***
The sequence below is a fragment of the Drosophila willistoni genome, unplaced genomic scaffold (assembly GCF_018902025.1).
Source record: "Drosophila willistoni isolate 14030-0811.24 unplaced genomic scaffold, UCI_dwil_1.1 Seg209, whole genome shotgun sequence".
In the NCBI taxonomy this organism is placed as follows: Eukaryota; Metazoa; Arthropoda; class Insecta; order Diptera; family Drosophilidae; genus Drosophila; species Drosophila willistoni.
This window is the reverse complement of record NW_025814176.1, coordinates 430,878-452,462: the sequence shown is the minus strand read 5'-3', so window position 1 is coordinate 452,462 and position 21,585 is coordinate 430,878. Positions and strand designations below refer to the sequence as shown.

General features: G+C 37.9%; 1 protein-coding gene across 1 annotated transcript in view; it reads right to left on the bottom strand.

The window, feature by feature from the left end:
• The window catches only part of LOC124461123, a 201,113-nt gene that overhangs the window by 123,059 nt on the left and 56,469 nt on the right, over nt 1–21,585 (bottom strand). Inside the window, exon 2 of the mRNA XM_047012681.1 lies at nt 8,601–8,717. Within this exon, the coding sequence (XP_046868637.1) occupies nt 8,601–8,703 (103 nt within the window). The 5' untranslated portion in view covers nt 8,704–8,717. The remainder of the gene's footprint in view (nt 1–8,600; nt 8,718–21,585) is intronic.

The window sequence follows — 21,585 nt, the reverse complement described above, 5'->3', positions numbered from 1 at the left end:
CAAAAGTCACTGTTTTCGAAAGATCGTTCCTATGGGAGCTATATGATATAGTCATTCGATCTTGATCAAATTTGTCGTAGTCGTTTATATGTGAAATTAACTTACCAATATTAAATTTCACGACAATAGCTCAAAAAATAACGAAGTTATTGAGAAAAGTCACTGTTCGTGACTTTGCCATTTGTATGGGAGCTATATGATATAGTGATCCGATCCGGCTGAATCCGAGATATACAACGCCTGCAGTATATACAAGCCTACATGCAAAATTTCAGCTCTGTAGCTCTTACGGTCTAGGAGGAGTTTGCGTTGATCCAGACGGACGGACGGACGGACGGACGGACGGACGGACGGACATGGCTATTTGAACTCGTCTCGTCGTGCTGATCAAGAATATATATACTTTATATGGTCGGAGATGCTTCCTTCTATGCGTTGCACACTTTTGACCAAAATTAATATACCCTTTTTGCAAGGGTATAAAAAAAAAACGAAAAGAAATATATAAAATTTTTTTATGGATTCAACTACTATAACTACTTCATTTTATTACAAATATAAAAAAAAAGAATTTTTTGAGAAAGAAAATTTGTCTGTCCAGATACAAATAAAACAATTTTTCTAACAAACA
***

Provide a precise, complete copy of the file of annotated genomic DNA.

The sequence below is a fragment of the Drosophila willistoni genome, unplaced genomic scaffold (assembly GCF_018902025.1).
Source record: "Drosophila willistoni isolate 14030-0811.24 unplaced genomic scaffold, UCI_dwil_1.1 Seg209, whole genome shotgun sequence".
In the NCBI taxonomy this organism is placed as follows: Eukaryota; Metazoa; Arthropoda; class Insecta; order Diptera; family Drosophilidae; genus Drosophila; species Drosophila willistoni.
This window is the reverse complement of record NW_025814176.1, coordinates 430,878-452,462: the sequence shown is the minus strand read 5'-3', so window position 1 is coordinate 452,462 and position 21,585 is coordinate 430,878. Positions and strand designations below refer to the sequence as shown.

General features: G+C 37.9%; 1 protein-coding gene across 1 annotated transcript in view; it reads right to left on the bottom strand.

The window, feature by feature from the left end:
• The window catches only part of LOC124461123, a 201,113-nt gene that overhangs the window by 123,059 nt on the left and 56,469 nt on the right, over nt 1–21,585 (bottom strand). Inside the window, exon 2 of the mRNA XM_047012681.1 lies at nt 8,601–8,717. Within this exon, the coding sequence (XP_046868637.1) occupies nt 8,601–8,703 (103 nt within the window). The 5' untranslated portion in view covers nt 8,704–8,717. The remainder of the gene's footprint in view (nt 1–8,600; nt 8,718–21,585) is intronic.

The window sequence follows — 21,585 nt, the reverse complement described above, 5'->3', positions numbered from 1 at the left end:
CAAAAGTCACTGTTTTCGAAAGATCGTTCCTATGGGAGCTATATGATATAGTCATTCGATCTTGATCAAATTTGTCGTAGTCGTTTATATGTGAAATTAACTTACCAATATTAAATTTCACGACAATAGCTCAAAAAATAACGAAGTTATTGAGAAAAGTCACTGTTCGTGACTTTGCCATTTGTATGGGAGCTATATGATATAGTGATCCGATCCGGCTGAATCCGAGATATACAACGCCTGCAGTATATACAAGCCTACATGCAAAATTTCAGCTCTGTAGCTCTTACGGTCTAGGAGGAGTTTGCGTTGATCCAGACGGACGGACGGACGGACGGACGGACGGACGGACGGACATGGCTATTTGAACTCGTCTCGTCGTGCTGATCAAGAATATATATACTTTATATGGTCGGAGATGCTTCCTTCTATGCGTTGCACACTTTTGACCAAAATTAATATACCCTTTTTGCAAGGGTATAAAAAAAAAACGAAAAGAAATATATAAAATTTTTTTATGGATTCAACTACTATAACTACTTCATTTTATTACAAATATAAAAAAAAAGAATTTTTTGAGAAAGAAAATTTGTCTGTCCAGATACAAATAAAACAATTTTTCTAACAAACA